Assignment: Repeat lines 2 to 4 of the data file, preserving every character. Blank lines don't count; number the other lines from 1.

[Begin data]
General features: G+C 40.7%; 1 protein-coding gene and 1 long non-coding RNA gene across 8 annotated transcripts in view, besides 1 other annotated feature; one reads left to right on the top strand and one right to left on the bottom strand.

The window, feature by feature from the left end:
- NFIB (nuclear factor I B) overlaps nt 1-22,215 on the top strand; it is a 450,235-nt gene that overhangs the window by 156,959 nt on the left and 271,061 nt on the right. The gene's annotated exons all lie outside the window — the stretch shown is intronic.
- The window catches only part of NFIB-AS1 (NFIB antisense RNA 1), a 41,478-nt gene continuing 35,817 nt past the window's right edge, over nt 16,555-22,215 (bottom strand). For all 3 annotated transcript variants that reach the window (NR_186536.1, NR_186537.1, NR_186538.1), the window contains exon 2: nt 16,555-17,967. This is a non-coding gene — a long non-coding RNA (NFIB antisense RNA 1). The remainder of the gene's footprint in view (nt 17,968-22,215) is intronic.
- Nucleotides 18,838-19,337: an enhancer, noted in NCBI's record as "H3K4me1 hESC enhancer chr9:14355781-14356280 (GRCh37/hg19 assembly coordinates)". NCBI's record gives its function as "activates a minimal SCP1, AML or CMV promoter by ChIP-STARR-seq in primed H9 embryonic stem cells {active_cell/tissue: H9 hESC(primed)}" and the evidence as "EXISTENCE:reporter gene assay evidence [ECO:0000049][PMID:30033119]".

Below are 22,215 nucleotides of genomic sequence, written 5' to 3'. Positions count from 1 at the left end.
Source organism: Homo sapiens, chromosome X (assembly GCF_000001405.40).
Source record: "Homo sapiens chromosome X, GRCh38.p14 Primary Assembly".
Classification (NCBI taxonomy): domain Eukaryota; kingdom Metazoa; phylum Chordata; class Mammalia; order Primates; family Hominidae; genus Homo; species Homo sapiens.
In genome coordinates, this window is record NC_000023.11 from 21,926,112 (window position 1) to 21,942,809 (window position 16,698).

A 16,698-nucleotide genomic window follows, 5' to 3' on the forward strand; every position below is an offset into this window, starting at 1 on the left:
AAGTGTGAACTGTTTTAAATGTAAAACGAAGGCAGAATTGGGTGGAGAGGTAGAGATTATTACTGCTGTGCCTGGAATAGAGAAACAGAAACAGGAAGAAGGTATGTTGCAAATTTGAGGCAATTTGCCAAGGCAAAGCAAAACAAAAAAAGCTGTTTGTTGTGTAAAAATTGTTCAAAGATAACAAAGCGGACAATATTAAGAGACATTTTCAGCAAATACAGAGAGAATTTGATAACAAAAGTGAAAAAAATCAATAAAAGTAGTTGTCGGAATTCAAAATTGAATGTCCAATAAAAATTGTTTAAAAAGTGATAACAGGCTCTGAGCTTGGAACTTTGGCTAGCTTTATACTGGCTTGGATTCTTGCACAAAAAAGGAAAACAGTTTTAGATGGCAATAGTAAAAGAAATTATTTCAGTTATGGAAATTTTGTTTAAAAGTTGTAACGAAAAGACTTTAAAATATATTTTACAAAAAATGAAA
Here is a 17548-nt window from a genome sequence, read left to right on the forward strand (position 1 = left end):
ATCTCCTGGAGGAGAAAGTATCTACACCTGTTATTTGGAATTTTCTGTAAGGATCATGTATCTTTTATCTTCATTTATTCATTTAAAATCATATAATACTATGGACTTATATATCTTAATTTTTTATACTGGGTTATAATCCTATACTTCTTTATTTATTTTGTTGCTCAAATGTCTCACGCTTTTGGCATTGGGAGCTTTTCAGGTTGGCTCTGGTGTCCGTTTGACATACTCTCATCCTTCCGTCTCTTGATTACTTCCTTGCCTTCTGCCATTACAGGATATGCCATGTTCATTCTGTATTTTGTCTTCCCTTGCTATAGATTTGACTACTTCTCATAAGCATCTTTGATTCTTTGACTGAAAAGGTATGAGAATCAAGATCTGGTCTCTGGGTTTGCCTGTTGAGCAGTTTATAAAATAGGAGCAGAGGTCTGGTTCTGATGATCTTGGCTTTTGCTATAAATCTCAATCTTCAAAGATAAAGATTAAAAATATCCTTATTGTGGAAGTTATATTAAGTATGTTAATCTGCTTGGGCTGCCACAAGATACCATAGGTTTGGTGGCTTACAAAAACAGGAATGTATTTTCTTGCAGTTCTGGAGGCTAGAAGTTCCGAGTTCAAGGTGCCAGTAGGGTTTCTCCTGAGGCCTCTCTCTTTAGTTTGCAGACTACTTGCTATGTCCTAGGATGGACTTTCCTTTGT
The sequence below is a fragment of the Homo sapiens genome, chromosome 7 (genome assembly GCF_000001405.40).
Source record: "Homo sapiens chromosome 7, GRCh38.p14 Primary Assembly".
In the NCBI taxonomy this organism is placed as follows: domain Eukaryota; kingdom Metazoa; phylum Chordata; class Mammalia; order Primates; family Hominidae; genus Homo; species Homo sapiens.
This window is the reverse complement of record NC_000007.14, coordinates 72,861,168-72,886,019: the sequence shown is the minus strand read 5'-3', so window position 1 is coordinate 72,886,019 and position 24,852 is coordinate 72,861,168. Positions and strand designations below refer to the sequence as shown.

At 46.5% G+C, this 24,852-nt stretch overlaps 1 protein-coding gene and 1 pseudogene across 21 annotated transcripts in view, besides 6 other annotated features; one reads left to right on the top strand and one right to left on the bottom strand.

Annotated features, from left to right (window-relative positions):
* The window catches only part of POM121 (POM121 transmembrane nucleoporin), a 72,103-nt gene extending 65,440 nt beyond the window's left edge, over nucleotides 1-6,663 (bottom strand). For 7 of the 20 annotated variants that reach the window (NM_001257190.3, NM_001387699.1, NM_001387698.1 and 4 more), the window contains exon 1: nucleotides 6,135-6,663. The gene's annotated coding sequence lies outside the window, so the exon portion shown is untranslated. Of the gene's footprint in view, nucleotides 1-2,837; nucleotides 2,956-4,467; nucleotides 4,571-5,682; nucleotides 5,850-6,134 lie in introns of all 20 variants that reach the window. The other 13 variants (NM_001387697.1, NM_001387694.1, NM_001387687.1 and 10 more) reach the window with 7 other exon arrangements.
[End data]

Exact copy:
The window, feature by feature from the left end:
- NFIB (nuclear factor I B) overlaps nt 1-22,215 on the top strand; it is a 450,235-nt gene that overhangs the window by 156,959 nt on the left and 271,061 nt on the right. The gene's annotated exons all lie outside the window — the stretch shown is intronic.
- The window catches only part of NFIB-AS1 (NFIB antisense RNA 1), a 41,478-nt gene continuing 35,817 nt past the window's right edge, over nt 16,555-22,215 (bottom strand). For all 3 annotated transcript variants that reach the window (NR_186536.1, NR_186537.1, NR_186538.1), the window contains exon 2: nt 16,555-17,967. This is a non-coding gene — a long non-coding RNA (NFIB antisense RNA 1). The remainder of the gene's footprint in view (nt 17,968-22,215) is intronic.